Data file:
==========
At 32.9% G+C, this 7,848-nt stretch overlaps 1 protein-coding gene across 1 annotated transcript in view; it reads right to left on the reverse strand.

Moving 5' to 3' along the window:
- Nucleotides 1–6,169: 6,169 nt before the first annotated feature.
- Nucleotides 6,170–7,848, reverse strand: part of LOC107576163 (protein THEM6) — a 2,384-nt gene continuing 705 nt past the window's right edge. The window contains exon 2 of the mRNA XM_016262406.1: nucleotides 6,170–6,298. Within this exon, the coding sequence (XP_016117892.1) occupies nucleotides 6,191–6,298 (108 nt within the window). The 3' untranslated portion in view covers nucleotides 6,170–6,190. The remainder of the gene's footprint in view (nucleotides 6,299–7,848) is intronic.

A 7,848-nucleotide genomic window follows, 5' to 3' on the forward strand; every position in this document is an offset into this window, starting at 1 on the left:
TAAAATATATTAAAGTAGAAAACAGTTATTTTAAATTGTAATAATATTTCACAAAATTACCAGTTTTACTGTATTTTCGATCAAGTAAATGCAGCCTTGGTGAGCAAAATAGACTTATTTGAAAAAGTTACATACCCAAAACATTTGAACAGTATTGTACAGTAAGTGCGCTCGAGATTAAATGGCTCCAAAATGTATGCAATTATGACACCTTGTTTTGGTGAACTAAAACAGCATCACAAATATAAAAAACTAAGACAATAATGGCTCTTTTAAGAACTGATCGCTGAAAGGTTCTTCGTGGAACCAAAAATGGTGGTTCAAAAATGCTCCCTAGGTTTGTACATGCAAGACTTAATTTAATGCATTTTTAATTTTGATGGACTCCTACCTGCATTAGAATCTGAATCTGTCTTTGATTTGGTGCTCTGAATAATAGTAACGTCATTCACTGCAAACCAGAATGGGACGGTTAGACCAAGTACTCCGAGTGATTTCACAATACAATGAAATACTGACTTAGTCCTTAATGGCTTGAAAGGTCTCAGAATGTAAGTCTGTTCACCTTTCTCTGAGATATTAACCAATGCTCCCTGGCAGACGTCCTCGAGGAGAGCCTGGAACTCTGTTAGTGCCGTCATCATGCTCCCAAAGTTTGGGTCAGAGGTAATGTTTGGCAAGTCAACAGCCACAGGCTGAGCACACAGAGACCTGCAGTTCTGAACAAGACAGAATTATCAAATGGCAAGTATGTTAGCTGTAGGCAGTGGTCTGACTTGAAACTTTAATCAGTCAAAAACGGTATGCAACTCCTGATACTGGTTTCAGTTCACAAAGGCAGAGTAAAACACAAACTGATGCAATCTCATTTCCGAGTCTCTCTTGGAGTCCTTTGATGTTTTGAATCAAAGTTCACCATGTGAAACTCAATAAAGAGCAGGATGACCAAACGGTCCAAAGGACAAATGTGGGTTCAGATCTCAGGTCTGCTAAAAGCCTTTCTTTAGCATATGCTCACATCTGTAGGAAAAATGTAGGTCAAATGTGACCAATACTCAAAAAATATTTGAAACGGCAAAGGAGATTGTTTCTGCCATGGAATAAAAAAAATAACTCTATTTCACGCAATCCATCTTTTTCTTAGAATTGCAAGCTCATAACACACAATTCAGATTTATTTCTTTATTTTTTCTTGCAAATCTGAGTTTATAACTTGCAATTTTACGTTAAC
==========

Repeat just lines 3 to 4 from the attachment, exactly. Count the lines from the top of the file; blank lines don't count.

- Nucleotides 1–6,169: 6,169 nt before the first annotated feature.
- Nucleotides 6,170–7,848, reverse strand: part of LOC107576163 (protein THEM6) — a 2,384-nt gene continuing 705 nt past the window's right edge. The window contains exon 2 of the mRNA XM_016262406.1: nucleotides 6,170–6,298. Within this exon, the coding sequence (XP_016117892.1) occupies nucleotides 6,191–6,298 (108 nt within the window). The 3' untranslated portion in view covers nucleotides 6,170–6,190. The remainder of the gene's footprint in view (nucleotides 6,299–7,848) is intronic.